Well, that’s it folks. I hope you find it useful. The workshop was certainly the best $40 I’ve spent in a very long time!

KidLitVic2017 It's All About Your Brand Workshop Infogram - Emma Bowd Author

When Worlds Collide – A Life Enriched by Books and Volunteering

Oh, how I love it when my worlds collide in the most unexpected ways! I’d like to share with you a beautiful experience I had early last December during my day volunteering at a Melbourne children’s hospital library. But first some background…

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Author and literacy volunteer Emma Bowd at The Book Bunker – the Scholastic Children’s Library at RCH Melbourne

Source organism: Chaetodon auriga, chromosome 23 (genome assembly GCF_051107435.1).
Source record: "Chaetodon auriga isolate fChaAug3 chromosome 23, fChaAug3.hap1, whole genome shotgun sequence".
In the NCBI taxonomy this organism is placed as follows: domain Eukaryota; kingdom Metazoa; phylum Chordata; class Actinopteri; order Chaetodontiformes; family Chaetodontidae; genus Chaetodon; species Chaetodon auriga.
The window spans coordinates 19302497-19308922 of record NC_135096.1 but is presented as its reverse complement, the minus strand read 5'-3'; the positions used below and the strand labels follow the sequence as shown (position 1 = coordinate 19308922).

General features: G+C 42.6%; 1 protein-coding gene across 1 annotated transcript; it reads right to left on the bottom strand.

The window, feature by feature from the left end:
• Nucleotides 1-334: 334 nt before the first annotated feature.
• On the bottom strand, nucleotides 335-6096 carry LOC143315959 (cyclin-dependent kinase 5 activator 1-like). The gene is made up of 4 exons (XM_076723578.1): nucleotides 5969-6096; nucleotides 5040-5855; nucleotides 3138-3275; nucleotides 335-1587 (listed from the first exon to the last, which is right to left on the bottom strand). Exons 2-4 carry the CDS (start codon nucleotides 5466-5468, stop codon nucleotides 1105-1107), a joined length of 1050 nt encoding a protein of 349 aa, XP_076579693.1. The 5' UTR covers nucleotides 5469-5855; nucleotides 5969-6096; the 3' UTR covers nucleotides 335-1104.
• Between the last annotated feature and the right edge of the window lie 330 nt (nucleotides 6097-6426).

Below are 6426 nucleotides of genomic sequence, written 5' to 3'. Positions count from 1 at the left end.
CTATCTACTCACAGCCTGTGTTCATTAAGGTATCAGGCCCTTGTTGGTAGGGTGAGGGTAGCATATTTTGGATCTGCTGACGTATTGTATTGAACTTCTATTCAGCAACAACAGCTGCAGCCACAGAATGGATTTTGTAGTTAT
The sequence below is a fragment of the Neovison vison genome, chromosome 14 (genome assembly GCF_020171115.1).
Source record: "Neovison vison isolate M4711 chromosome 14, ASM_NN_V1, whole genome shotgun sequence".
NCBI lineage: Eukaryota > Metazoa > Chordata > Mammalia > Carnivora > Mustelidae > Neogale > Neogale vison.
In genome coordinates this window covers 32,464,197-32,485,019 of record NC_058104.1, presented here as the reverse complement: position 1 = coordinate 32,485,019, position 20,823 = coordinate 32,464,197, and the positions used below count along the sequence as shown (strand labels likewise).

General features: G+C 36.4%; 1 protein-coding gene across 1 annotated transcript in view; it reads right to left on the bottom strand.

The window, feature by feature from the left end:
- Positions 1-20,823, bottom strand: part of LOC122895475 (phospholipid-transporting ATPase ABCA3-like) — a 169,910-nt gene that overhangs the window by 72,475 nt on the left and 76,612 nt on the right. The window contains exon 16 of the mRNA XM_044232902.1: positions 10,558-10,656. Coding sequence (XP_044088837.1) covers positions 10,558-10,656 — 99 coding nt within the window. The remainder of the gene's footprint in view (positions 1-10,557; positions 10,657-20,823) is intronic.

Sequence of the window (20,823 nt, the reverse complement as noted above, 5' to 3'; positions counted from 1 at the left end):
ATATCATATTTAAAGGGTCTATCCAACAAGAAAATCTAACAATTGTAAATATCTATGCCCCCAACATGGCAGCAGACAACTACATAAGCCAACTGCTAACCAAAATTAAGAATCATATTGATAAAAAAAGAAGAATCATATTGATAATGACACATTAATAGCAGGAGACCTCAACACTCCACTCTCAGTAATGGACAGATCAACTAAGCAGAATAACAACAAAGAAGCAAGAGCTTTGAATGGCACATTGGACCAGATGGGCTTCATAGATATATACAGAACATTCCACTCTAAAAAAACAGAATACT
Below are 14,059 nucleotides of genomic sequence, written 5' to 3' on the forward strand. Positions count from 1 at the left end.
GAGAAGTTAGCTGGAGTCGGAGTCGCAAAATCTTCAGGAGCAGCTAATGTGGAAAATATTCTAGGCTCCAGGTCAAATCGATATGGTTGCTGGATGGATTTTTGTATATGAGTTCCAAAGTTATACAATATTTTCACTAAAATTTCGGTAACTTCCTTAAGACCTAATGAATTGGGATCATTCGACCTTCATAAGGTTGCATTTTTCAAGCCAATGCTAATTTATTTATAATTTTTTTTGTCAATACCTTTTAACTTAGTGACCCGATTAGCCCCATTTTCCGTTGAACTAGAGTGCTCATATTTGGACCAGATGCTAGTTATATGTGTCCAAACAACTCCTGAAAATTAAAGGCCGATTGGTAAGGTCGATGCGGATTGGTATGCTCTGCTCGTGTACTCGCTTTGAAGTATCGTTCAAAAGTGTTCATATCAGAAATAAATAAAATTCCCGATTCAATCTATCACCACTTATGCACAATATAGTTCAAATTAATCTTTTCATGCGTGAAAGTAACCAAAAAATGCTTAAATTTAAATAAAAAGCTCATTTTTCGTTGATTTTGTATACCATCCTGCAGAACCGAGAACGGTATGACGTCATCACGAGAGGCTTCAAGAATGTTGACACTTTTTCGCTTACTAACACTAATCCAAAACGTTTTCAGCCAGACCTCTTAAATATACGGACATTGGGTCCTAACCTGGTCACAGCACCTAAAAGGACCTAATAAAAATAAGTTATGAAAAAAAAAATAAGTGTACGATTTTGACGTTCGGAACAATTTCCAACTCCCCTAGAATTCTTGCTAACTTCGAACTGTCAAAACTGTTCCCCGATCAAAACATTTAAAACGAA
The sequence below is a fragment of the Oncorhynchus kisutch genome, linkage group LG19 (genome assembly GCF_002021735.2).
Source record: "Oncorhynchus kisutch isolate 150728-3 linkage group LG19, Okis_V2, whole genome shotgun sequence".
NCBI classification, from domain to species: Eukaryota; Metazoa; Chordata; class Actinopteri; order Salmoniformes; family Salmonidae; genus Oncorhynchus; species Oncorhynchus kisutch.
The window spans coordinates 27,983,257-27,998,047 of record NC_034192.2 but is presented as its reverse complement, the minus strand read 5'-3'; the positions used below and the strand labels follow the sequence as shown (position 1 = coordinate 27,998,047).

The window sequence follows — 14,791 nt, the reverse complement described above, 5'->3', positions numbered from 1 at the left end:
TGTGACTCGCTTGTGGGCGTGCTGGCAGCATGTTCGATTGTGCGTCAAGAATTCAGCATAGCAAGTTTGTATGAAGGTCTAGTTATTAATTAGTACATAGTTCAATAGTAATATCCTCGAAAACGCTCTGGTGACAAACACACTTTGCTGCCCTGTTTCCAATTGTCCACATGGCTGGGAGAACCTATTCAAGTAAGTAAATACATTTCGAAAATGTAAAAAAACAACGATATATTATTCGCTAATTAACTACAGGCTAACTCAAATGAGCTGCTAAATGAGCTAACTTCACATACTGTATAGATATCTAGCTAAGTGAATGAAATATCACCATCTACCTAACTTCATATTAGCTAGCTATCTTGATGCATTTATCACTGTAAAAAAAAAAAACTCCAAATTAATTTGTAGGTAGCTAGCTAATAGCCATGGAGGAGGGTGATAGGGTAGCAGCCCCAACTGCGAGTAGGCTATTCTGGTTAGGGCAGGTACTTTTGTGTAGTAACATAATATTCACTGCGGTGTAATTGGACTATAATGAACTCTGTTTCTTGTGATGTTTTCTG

Being a writer is a very solitary existence. So in early 2016, I made a resolution to reach out to the big wide world – both ‘real’ and ‘cyber’ – with more literary outings and professional development, plus a complete revamp of my online ‘author presence’. Cue attendances at some brilliant writing courses and seminars; conducting classroom writing workshops; and the emergence of ‘Emmabowdauthor’ across several online platforms – with the pleasant realisation that Facebook was actually quite interesting and informative, and Instagram was my new passion/obsession 🙂 But there was more to come…